Pogrebin, Abigail. “My Jewish Year: 18 Holidays, One Wondering Jew”, Fig Tree Books, 2016.
A Spiritual Journey into Judaism
Like many others, I was born and raised Jewish but I rarely questioned certain aspects about the religion. I followed what was expected of us an Orthodox Jews but then I went to live in Israel and found a different kind of Judaism that seemed to be based more on not doing what Judaism expected of us simply because the religion encompassed every activity of every day and we did not have to seek it out. I realized that the need of a Jewish community that was so strong here in American was non-existent in Israel because everyone was part of that Jewish community there. Coming back to the states meant finding a community where I could be comfortable and I find that comfort today in observing as much as I can.
Abigail Pogrebin has had a similar journey and she shares it with us. She grew up following some holiday rituals but she realized how little she knew about their foundational purpose and relevance in today’s world. She felt that she needed to understand why holidays which were obviously important to our ancestors are still being observed today and have been so for thousands of years. We no longer harvest our own crops so we do not need harvest holidays and we stopped living in huts and eating manna centuries ago. Why is it important to not only remember these days but also reenact them? Pogrebin took a year off to do intensive research and to write about the holidays and festivals that make up our Jewish calendar. I love this book because Abigail Pogrebin asks the questions that so many have and do not dare to ask. In my home we were told to not ask and just do what our rabbis, teachers and parents tells us to do and I still do not have a concrete answer as to why a minyan must be made up of ten men.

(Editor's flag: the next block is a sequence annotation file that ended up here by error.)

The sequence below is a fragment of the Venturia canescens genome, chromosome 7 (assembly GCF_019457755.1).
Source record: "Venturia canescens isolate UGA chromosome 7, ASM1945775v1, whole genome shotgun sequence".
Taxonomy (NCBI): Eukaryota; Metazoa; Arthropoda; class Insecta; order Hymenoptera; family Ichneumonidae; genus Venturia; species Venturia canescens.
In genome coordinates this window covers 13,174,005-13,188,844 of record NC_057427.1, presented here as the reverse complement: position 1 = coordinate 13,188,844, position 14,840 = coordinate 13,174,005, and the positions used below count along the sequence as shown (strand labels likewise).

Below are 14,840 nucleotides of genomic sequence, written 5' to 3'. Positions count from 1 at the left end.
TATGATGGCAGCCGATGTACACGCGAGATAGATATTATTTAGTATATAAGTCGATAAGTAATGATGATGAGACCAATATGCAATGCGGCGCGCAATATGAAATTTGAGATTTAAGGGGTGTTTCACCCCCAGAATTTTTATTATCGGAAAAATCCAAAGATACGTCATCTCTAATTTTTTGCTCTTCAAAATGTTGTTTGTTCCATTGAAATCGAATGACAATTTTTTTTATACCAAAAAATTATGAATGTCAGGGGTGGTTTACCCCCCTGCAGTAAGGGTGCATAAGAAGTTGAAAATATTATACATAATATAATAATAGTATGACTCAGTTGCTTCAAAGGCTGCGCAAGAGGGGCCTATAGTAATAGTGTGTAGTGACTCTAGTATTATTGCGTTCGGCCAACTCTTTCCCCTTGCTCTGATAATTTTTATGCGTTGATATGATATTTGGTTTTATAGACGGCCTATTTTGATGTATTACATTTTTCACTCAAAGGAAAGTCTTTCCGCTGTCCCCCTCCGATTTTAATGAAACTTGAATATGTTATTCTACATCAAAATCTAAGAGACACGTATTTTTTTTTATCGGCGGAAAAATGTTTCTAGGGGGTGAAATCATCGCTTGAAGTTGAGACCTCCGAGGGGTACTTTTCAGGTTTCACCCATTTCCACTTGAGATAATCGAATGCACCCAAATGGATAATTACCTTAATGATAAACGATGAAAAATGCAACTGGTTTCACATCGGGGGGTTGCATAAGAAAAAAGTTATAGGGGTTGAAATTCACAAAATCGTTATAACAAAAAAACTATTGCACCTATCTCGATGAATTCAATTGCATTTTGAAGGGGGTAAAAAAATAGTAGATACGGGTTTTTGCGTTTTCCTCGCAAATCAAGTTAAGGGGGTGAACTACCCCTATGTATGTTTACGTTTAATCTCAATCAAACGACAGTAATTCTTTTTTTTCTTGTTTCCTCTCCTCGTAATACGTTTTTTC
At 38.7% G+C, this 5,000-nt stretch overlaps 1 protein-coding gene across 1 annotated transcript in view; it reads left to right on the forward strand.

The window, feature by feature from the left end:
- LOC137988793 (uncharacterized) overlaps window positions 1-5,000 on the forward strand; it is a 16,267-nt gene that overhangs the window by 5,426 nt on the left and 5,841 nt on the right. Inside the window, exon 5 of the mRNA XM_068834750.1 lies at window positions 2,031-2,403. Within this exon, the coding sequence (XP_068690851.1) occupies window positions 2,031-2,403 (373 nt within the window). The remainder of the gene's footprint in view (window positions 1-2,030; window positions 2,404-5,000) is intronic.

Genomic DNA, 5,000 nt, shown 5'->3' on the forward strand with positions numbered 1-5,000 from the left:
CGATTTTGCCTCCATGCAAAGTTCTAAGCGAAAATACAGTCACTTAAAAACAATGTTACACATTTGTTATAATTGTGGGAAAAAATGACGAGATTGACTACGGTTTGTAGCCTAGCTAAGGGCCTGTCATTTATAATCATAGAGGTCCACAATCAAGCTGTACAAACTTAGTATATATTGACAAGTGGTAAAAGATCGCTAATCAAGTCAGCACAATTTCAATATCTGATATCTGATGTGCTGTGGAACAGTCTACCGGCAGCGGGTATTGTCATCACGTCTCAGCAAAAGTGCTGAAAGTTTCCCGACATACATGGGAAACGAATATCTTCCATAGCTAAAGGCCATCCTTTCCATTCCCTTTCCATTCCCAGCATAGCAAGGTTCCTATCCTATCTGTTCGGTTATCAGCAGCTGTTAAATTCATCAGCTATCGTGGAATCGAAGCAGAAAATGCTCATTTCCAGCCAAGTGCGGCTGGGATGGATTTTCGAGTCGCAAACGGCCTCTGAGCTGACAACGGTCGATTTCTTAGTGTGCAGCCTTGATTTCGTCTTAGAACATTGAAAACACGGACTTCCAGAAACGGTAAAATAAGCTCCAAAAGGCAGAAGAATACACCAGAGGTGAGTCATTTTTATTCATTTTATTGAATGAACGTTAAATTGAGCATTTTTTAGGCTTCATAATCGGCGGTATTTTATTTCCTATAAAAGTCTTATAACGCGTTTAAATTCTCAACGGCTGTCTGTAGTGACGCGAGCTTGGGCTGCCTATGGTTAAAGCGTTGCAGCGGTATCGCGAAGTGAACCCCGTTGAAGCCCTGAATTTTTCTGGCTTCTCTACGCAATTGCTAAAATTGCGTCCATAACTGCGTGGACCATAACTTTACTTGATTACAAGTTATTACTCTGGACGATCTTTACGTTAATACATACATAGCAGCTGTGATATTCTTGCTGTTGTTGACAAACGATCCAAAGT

With the publication of the Pew Research study in 2013, it was found that most American Jews find their “Jewishness” in tradition, ancestry and culture. Religion seems to be somewhat coincidental. I, like Pogrebin, think that the reason for this is because few of us examine Judaism to see what it is all about.
As A. J. Jacobs tells us in the introduction, there is information from 51 rabbis (who actually knows 51 rabbis aside from other rabbis? Most of us tend to believe what our rabbi says and we do not need a second opinion). In her search for a way to look at Jewish life, Pogrebin uses humor as she investigates the holidays of the Jewish year and she shares the prayers and the fasts of her journey. She does the hard work for us and we reap the benefits that she provides in a very entertaining manner. She provides a great deal of information as she looks at the “wandering―and wondering―Jew”. For those who think they have all they need to know about Judaism, there are several surprises. She has the ability to make many of the holidays relevant for today by adding information about contemporary society and how it fits into the celebration of holidays that we have observed for thousands of years. For example, in looking at Purim, she reminds us that we are told to drink to excess and she sees that drinking Scotch is an innovative and novel way to end the Fast of Esther and she sees Sukkot not so much as Harvest holiday but a way to enjoy life in the open air.
There is just so much to enjoy in this book and I have now added it to the books that sit on my desk (next to the Oxford English Dictionary [abridged] my Hebrew/English dictionary) and just a few fingers away from consultation. There is a wonderful glossary, a well useful bibliography, a separate appendix on interviews and weblinks. She, unlike Hillel, cannot answer everything standing on one foot but manages to do so (almost— no one can do it all) in one book.